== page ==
- Prof. Dr. Erdmute Alber, Social Anthropology
- Prof. Dr. Iris Clemens, Education Science (Spokesperson of the Research Section)
- Prof. Dr. Susanne Mühleisen, English Linguistics
- Prof. Dr. Rüdiger Seesemann, Islamic Studies
- Dr. Issifou Abou Moumouni, Social Anthropology
- Anna Madeleine Ayeh, Social Anthropology
- Dr. Britta Frede, Islamic Studies
- Prof. Dr. Carlos Kölbl, Psychology
- Dr. Franz Kogelmann, Islamic Studies
- Rebekka Krauß, Social Anthropology
- Prof. Dr. Heila Lotz-Sisitka, Environmental Learning
- Prof. Dr. Pierre Malgoubri, Linguistics
- Dr. Sabrina Maurus, Social Anthropology
- Dr. Hassan J. Ndzovu, Religious Studies
- Dr. Anthony O. Okeregbe, Philosophy
- Dr. Cyriaque Paré, Communication Science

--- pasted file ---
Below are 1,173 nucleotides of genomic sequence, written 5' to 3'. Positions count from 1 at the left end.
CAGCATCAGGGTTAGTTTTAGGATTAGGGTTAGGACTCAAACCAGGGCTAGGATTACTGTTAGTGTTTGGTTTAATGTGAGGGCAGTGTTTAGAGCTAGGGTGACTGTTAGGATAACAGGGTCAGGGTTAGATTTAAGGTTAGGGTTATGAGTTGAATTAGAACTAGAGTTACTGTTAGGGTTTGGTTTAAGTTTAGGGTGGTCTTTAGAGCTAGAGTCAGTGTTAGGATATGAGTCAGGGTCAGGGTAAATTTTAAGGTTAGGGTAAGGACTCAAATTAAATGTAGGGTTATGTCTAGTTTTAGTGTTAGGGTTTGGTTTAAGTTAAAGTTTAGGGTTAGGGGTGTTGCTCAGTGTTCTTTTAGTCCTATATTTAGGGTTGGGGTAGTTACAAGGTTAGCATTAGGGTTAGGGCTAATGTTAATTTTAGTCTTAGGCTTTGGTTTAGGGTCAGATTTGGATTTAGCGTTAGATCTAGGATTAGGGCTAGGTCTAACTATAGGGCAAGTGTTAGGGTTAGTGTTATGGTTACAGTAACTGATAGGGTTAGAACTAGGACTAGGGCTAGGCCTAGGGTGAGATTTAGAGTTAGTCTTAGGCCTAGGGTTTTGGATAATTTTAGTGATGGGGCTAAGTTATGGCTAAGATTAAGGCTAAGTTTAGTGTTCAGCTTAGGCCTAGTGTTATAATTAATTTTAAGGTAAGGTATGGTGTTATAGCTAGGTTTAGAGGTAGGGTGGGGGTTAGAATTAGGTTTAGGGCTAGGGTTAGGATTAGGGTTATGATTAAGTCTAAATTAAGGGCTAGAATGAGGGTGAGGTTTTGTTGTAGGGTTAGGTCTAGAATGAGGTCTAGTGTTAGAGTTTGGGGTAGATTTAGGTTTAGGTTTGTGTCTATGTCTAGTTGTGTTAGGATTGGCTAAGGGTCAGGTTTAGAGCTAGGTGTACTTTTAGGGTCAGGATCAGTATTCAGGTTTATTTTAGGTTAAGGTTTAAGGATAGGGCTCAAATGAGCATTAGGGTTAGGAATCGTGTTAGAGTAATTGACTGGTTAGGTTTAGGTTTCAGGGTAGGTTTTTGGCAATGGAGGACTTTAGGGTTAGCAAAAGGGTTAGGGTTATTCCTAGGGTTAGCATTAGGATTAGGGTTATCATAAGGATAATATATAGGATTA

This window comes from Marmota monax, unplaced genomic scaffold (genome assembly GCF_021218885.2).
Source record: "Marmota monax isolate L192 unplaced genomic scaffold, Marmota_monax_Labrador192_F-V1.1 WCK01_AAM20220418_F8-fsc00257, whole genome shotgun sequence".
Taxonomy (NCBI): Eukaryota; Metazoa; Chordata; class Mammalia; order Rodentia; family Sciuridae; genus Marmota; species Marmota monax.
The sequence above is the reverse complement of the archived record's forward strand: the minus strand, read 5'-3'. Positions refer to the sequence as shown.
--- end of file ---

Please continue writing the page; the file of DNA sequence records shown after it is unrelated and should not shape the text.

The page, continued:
- Prof. Dr. Ulrich Rebstock, Islamic Studies
- Prof. Dr. Féridjou Emilie Sanon-Ouattara, Translation & English
- Issa Tamou, Educational Science
- Prof. Dr. Luqman Ayodele Yusuff, African Languages
Ongoing research projects:
- Making a Living: Learning trajectories towards the ability to earn a livelihood - Alber, Clemens
- Learning beyond the classroom: Coping with illiteracy in urban literate environments in Bolivia and Benin - Alber, Kölbl
- Advice as practical epistemology in multilingual Africa - an analysis of expert /user and user/ user contexts in Cameroon - Mühleisen
- Toward an Islamic Cultural Archive (ICA): Building a Collaborative Database of Islamic Learning in Africa - Seesemann, Kogelmann, Rebstock
- "Mediated and Mediatization of Islamic Knowledge in Kenya: Educational Institutions, Media Technologies and Performative Aesthetics" - Hassan Ndzovu (Religious Studies, Moi University)
Regenerating Non-Formal Learning in Africa: Digitizing Folktales for Animation and Value Education - Ayodele Yusuff, Abisoye Eleshin, (University of Lagos) (09/2020-02/2022)